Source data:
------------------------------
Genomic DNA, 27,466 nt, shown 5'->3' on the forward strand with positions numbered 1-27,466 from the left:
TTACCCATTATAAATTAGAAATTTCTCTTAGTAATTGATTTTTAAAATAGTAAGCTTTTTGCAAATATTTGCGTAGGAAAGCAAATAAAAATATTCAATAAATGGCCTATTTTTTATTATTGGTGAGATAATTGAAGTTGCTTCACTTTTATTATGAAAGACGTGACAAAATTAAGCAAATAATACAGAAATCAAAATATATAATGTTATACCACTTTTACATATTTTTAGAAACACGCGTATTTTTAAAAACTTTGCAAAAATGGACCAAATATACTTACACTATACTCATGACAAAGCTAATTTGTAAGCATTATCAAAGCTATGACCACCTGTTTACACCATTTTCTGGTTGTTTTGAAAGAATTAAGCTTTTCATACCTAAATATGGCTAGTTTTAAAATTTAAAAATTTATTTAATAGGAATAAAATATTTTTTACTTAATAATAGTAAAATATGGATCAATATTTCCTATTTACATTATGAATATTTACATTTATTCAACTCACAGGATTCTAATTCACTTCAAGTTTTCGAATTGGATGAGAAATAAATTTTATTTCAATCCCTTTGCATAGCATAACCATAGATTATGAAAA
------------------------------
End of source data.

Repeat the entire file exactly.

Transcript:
Genomic DNA, 27,466 nt, shown 5'->3' on the forward strand with positions numbered 1-27,466 from the left:
TTACCCATTATAAATTAGAAATTTCTCTTAGTAATTGATTTTTAAAATAGTAAGCTTTTTGCAAATATTTGCGTAGGAAAGCAAATAAAAATATTCAATAAATGGCCTATTTTTTATTATTGGTGAGATAATTGAAGTTGCTTCACTTTTATTATGAAAGACGTGACAAAATTAAGCAAATAATACAGAAATCAAAATATATAATGTTATACCACTTTTACATATTTTTAGAAACACGCGTATTTTTAAAAACTTTGCAAAAATGGACCAAATATACTTACACTATACTCATGACAAAGCTAATTTGTAAGCATTATCAAAGCTATGACCACCTGTTTACACCATTTTCTGGTTGTTTTGAAAGAATTAAGCTTTTCATACCTAAATATGGCTAGTTTTAAAATTTAAAAATTTATTTAATAGGAATAAAATATTTTTTACTTAATAATAGTAAAATATGGATCAATATTTCCTATTTACATTATGAATATTTACATTTATTCAACTCACAGGATTCTAATTCACTTCAAGTTTTCGAATTGGATGAGAAATAAATTTTATTTCAATCCCTTTGCATAGCATAACCATAGATTATGAAAA